Mine would eat all the food the first day, puke and then go hungry for the other three days

I wouldn't suggest leaving them alone more than 1-2 days. We have an automatic feeder & water fountain and I still have someone come in at least every other day to give them people-time and make sure all the automated stuff is still working.
post #9 of 15
I just used a petsitter a few weeks ago while I was out of town for 6 days. I decided on a petsitter for numerous reasons...mainly I had to take one of them to the vet after she ate some string and she was just terrified. Trembling etc. and I just knew I couldn't leave here there for a week and I figured even if it was 30 min of sheer terror while the petsitter was there, at least it wasn't a whole week of terror at the vet! Third, it was cheaper for me vs. boarding (2 cats tho). They ended up doing OK. I could call and check on them. Mia didn't do so well with the petsitter (under the bed everyday) but at least I knew she was alive and Marble, the same one who was terrified at the vet, came out and got lots of play and brushing time.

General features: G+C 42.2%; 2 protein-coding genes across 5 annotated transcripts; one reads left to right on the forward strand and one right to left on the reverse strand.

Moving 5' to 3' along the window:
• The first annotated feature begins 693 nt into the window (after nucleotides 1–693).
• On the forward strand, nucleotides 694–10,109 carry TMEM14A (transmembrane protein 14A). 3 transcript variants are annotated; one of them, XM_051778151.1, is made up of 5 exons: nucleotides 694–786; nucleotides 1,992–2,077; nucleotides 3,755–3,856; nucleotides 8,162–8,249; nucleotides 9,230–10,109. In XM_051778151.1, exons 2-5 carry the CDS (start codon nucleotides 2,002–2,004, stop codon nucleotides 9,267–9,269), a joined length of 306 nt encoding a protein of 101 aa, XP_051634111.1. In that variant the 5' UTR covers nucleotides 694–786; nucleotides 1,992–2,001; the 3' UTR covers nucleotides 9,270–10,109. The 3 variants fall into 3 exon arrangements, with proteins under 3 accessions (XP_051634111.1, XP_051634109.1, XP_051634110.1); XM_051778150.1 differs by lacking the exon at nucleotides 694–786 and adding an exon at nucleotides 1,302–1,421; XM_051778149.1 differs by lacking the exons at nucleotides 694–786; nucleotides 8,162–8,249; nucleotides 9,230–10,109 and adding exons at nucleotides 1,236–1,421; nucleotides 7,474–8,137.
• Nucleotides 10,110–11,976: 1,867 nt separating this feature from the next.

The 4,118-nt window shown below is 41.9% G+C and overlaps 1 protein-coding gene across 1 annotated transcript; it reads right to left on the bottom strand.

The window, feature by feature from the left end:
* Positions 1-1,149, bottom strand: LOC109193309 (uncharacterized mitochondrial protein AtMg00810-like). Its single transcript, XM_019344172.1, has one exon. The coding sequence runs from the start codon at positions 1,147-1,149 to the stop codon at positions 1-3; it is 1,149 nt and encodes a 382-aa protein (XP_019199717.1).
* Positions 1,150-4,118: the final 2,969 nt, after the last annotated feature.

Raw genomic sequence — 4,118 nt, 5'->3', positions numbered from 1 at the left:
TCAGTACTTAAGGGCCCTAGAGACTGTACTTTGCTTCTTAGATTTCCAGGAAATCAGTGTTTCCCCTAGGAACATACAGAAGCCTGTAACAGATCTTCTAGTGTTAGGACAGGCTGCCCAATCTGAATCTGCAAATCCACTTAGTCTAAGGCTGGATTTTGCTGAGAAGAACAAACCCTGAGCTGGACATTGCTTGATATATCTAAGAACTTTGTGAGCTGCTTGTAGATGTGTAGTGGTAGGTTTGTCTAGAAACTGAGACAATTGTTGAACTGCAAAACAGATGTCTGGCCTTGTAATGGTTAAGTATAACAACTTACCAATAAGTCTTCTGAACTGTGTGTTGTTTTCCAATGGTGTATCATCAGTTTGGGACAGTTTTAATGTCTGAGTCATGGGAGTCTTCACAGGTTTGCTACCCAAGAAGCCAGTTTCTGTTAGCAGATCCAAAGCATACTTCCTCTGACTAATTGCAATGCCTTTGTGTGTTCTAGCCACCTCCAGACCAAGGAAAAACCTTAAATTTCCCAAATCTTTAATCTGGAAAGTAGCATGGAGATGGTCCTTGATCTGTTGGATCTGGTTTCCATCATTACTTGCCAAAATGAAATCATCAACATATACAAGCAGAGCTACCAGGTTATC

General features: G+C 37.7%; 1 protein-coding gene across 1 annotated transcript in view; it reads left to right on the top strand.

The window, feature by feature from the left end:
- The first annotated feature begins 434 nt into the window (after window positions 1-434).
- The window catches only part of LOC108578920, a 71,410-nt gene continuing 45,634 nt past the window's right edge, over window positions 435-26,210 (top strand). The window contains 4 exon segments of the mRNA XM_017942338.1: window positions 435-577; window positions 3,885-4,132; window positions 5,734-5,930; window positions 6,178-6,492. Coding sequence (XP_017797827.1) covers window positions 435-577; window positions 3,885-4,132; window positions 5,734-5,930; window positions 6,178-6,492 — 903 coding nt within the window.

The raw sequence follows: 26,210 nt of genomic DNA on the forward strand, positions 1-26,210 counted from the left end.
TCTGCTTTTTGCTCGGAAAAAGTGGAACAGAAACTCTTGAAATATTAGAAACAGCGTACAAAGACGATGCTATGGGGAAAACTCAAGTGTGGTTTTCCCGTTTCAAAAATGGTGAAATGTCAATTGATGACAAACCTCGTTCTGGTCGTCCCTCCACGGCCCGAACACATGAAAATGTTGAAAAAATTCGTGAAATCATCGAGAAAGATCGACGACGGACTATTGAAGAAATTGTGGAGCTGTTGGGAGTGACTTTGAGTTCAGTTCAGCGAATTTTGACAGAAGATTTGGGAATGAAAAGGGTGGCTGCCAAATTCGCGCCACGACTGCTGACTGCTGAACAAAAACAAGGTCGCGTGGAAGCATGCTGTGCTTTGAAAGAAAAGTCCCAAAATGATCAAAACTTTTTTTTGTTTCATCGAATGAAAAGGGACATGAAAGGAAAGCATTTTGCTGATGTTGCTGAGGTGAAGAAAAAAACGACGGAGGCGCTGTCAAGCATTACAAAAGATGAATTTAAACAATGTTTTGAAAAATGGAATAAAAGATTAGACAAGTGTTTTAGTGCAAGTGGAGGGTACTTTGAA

post #10 of 15
Thread Starter 
Thanks for the replys.

A friend will stop over twice.
The thing is my only likes me and gets really strange when i'm gone.

I hope she's ok!

She's a 13 yr old cat.
post #11 of 15
Glad someone is stopping by. 4 days is a long time, or would be for my cat.
post #12 of 15
I dont like leaving Lily home alone because she is a typical needy Siamese She needs attention too much! But the Domestic Shorthair we had a few years ago we would leave her alone over the weekend with a couple bowls full of food. But if we were gone longer then 2 nights and 3 days we would ask someone to come by and feed her 2 times a day (or once a day).
post #13 of 15
You might even be able to get away with someone just stopping by once.

You can always add extra litter boxes so that there are more clean places for the cat to go while your gone. In addition to the water fountain, I'd leave a few bowls of water around the house in case something happens to the fountain.

Your kitty should be fine
post #14 of 15
I have 5 cats, and will leave them for about 48 hours. For them, the issue is the litterbox.

A couple ideas: if you have an automated feeder, make sure you change the batteries right before you leave. And at the very least, leave the toilet lid up just in case the water fountain goes SNAFU. Your kitty, especially at the age of 13, will mostly likely do a lot of sleeping anyway.
post #15 of 15
as long as you are sure that she has enough food and water i dont's see a problem with this expect maybe let someone come check on her maybe everyday or two days just to scoop the litter box and make sure everything is okay